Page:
1. Higher, Faster, Farther


Now, where to place your light for a glamour look? Think “higher, faster, farther.” Subjects tend to look more glamorous under a more elevated keylight, which accentuates the shape of the face and cheekbones, casts shadows down the nose and neck, and brightens the eyes.


If you’re totally dependent on natural light, this might mean waiting until the perfect moment before sunset, or “golden hour,” when the sun is overhead at a 45-degree angle to your subject (or even higher, but never directly overhead). To complete the effect, have your subject face the sun, but turn her face aside until a shadow is cast along one side of her face. An overcast day will also get in the way of this look; the last thing you want is omnidirectional light filling in your shadows. Look for direct sunlight, and feel free to soften it with a diffuser—as long as you keep it directional.


As the sun drops lower, you can create a unique but equally glamorous shot using sunlight behind your subject. Now that the sun is near the horizon (too low to cast those shadows down the cheek and neck), turn your model around. Keep the sun itself out of frame to reduce flair, or place your subject’s body directly between your camera and the sun to obscure it entirely. Either way, your model is now glowing with a seemingly celestial light. You can bring in a reflector (high above your model’s eyeline but not so high as to leave her eye sockets dark) and direct the sun’s rays down across her face. For glamour, a silver cover on your reflector works wonders—it increases the power of the reflected light and magnifies your high-contrast look, plus it lends additional specular highlights reminiscent of Old Hollywood.


The point is to make sure the main light is farther from you, always coming in from a different direction than your shooting angle. Your camera and the light need to stay farther apart, so this is not a genre for on-camera flash shooters. (Well, that’s only partly true, as I’ll demonstrate in the video below.)


If you’re using a strobe, place your light farther around the side of your model than you’re used to. Get used to extreme light angles. Again, raise it higher and point it down more sharply. Have an assistant lift the stand and dangle it over your subject, aiming it at the ground in front of them. This technique, known as “tabletopping,” shapes cheekbones dramatically. If you use a softbox or umbrella, the indirect rays coming through the modifier will light your subject, while the middle of your light (pointed toward the ground or a reflector below) will bounce back up and help fill any shadows that are too deep with lost information.


The “faster” part comes into play with strobe, too. For manual strobe, you’re limited by your camera’s shutter sync speed. You can’t shoot faster than about 1/200 second on most cameras, so don’t shoot any slower than that, either. In general, you want to keep out as much ambient light as possible, guiding your viewer with the light you’re adding to the scene.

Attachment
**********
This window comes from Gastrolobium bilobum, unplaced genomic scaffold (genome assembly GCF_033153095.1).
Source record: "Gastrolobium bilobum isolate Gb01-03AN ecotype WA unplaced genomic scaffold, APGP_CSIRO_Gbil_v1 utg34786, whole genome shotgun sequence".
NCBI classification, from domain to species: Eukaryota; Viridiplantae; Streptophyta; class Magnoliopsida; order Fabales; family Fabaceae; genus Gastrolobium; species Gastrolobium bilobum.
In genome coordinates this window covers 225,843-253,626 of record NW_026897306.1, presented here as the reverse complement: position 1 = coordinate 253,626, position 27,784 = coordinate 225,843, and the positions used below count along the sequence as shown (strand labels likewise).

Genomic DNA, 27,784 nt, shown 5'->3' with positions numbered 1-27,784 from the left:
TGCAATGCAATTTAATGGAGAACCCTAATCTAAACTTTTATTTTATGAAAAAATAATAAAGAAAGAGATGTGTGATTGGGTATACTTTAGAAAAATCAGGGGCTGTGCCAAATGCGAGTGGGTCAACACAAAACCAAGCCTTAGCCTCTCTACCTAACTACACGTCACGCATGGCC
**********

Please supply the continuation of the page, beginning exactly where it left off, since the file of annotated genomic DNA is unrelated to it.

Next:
1. Multilight Setups and Natural Direction of Light


I’ve heard it said that effective commercial photography is often the result of “more flashes, more specifically focused on more elements of the image.” That’s certainly the case for many old and glamorous films, and for cinema today. For glamour photography, it doesn’t hurt to get brave and make the big jump into multilight setups. For now, though, let’s just touch on the value of using at least two lights.


Glamour requires something the art world calls “sprezzatura.” Your subject should look unaffected, distant and transcendent. One way to make any model seem “above the fray” or even otherworldly is to subtly defy the laws of nature.


A photographer should generally position any off-camera light to illuminate his subject from the same direction as the natural light visible in the image. In other words, if the clouds and trees in your background are lit by the sun from frame left, you should also light your bride from frame left. Although the lighting now looks beautiful, it’s not too good to be true—you’ve created the illusion that all the light in the image is natural.


Glamour gives you the opportunity to learn the rules so you can break them. So mix things up and try a cross-lit pattern—a hair light from camera left, a keylight from camera right. Or, while shooting outdoors, set up so that the setting sun paints your background directionally from camera right, then light your subject from high camera left. The composition can be stark or subtle, but it leaves the viewer with that glamorous flavor in her mouth, as if the subject is unaffected by the laws of nature, illuminated by celestial light.


  1. Set the Scene (Props, Locations, Play of Light)


Finally, keep in mind that glamour techniques are not suitable in every situation. If you’re shooting portraits or a wedding at a classic art deco building, you want to pull these tricks out of your bag. But while shooting a barn wedding, not so much. I like to play with glamour style during the individual bridal portraits and groom’s portraits on a wedding day. During a headshot session, I always get my standard, well-lit money shots first. That’s what clients are paying for. But I never miss the opportunity to create more stylized glamour shots to keep myself creative and impress the client. These images aren’t about smiling at the camera; direct the expression (as I’ll show you in the video below) to add to the mood. The more glamorous shots are often what clients choose for book covers and album sleeves.